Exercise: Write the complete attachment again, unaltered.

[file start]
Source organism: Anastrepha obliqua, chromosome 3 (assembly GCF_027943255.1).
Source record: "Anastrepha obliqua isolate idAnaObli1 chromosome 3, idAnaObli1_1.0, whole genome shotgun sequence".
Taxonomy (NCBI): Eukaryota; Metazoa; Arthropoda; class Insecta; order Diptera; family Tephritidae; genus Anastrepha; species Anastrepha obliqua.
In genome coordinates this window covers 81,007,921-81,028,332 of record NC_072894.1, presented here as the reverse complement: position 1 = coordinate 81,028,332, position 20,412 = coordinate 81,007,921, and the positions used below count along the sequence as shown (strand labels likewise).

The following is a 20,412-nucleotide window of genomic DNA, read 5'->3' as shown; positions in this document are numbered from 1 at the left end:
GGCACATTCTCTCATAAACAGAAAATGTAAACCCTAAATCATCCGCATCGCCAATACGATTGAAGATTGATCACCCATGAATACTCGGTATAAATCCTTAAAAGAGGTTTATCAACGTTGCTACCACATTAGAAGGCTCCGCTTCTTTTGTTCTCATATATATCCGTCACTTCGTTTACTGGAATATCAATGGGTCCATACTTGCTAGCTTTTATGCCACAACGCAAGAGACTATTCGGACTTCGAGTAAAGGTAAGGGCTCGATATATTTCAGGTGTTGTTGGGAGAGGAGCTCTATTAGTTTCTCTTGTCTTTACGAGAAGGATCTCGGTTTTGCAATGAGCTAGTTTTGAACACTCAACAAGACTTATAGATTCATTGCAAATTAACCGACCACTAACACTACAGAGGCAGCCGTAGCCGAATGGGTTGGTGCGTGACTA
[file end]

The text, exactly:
Source organism: Anastrepha obliqua, chromosome 3 (assembly GCF_027943255.1).
Source record: "Anastrepha obliqua isolate idAnaObli1 chromosome 3, idAnaObli1_1.0, whole genome shotgun sequence".
Taxonomy (NCBI): Eukaryota; Metazoa; Arthropoda; class Insecta; order Diptera; family Tephritidae; genus Anastrepha; species Anastrepha obliqua.
In genome coordinates this window covers 81,007,921-81,028,332 of record NC_072894.1, presented here as the reverse complement: position 1 = coordinate 81,028,332, position 20,412 = coordinate 81,007,921, and the positions used below count along the sequence as shown (strand labels likewise).

The following is a 20,412-nucleotide window of genomic DNA, read 5'->3' as shown; positions in this document are numbered from 1 at the left end:
GGCACATTCTCTCATAAACAGAAAATGTAAACCCTAAATCATCCGCATCGCCAATACGATTGAAGATTGATCACCCATGAATACTCGGTATAAATCCTTAAAAGAGGTTTATCAACGTTGCTACCACATTAGAAGGCTCCGCTTCTTTTGTTCTCATATATATCCGTCACTTCGTTTACTGGAATATCAATGGGTCCATACTTGCTAGCTTTTATGCCACAACGCAAGAGACTATTCGGACTTCGAGTAAAGGTAAGGGCTCGATATATTTCAGGTGTTGTTGGGAGAGGAGCTCTATTAGTTTCTCTTGTCTTTACGAGAAGGATCTCGGTTTTGCAATGAGCTAGTTTTGAACACTCAACAAGACTTATAGATTCATTGCAAATTAACCGACCACTAACACTACAGAGGCAGCCGTAGCCGAATGGGTTGGTGCGTGACTA